The NSA Is Watching Your Credit Card Account

The NSA Is Watching Your Credit Card Account

June 17, 2013         Written By Bill Hardekopf

It is fairly well known that the National Security Administration monitors phone conversations and online communications for signs of terrorism. What you may not realize is that they also watch your credit cards. Indeed, each swipe you make is subject to government review, should the NSA feel the need to investigate your spending habits. George Orwell’s 1984 may not have been that far off after all.

Primarily, the NSA is looking for credit card transactions that suggest bomb development or illegal movement of funds. While the government has no intentions of looking at your credit card specifically, there may come a time when your transactions pop up as “suspicious.” Of course, no action will be taken if you are just buying supplies for your home or office, but it is interesting to know that someone is watching you. It may make you do a double take the next time you reach the register.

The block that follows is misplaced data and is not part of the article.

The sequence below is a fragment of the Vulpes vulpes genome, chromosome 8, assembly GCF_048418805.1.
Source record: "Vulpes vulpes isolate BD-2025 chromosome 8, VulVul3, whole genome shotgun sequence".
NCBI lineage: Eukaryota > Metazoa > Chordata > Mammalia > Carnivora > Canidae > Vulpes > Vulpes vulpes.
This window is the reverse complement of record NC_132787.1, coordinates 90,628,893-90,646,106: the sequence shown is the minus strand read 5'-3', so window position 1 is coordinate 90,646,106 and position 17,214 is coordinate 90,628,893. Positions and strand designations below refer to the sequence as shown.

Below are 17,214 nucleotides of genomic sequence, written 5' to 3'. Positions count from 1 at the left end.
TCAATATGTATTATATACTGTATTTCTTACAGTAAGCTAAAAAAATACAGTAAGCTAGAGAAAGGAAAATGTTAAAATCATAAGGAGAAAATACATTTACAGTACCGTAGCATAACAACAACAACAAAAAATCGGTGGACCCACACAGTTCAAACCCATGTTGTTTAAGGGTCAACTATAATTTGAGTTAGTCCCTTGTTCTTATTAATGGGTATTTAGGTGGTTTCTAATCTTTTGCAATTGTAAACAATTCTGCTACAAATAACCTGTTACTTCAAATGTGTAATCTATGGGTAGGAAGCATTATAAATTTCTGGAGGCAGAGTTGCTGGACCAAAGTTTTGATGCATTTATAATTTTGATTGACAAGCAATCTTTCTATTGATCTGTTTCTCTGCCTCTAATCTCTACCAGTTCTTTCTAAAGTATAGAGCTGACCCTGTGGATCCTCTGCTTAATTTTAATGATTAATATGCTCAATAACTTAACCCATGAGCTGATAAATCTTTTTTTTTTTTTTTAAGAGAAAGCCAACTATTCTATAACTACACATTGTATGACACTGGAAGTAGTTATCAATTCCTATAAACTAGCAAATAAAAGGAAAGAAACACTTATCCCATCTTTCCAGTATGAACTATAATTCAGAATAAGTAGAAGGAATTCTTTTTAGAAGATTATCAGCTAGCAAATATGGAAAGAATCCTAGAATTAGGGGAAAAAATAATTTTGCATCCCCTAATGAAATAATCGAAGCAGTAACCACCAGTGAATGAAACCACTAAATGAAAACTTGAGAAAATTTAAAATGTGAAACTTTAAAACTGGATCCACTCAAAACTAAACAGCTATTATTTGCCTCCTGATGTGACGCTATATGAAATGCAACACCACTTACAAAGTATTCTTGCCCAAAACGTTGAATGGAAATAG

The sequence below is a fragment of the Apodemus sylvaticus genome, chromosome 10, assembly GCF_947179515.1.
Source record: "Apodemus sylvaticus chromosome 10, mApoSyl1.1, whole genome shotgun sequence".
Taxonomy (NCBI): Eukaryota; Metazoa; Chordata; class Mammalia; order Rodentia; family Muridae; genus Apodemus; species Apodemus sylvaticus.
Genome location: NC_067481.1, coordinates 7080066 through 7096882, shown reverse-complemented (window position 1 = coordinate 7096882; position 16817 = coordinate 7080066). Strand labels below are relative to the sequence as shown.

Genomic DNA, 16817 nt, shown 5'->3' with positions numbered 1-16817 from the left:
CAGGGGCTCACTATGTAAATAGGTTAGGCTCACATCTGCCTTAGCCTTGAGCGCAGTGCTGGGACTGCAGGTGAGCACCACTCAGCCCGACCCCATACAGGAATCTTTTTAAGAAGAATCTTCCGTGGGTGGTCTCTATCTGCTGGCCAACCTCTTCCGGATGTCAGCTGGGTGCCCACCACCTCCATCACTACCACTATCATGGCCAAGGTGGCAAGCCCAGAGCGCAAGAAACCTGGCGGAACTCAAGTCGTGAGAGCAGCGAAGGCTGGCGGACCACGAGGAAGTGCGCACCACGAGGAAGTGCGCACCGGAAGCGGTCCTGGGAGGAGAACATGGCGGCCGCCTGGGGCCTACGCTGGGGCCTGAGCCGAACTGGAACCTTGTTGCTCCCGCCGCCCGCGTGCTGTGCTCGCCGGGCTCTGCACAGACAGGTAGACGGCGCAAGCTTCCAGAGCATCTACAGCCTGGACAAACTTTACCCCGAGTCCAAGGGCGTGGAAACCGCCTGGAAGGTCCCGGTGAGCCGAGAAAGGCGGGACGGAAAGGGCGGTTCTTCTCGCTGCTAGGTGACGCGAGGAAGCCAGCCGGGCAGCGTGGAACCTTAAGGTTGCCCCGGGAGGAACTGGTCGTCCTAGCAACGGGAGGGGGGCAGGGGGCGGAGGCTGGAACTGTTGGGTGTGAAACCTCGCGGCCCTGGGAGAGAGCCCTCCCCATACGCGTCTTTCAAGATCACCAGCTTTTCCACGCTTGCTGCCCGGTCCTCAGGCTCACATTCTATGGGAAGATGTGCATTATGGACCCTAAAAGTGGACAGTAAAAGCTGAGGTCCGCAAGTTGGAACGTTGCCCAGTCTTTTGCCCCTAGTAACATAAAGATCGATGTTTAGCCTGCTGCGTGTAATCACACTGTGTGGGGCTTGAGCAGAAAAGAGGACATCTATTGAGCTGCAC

According to Madeline Aufsesser, a senior analyst for the Aite Group, “There is a long history in the government looking at the credit card transactions in specific cases where they’re trying to solve a crime.”

The data collected by the NSA is not as specific as you may think. It details the category and purchase price of an item, but not the name of the item itself. This is a way to keep the monitoring somewhat anonymous. If they have just reasons to investigate further, they can learn more about the transaction and the person behind it. That could very well be you.


The information contained within this article was accurate as of June 17, 2013. For up-to-date
information on any of the terms, cards or offers mentioned above, visit the issuer's website.


About Bill Hardekopf

Bill Hardekopf is the CEO of and covers the credit card industry from all perspectives. Bill has been involved with personal finance for over 15 years. He is a frequent contributor to Forbes, The Street and The Christian Science Monitor.
View all posts by Bill Hardekopf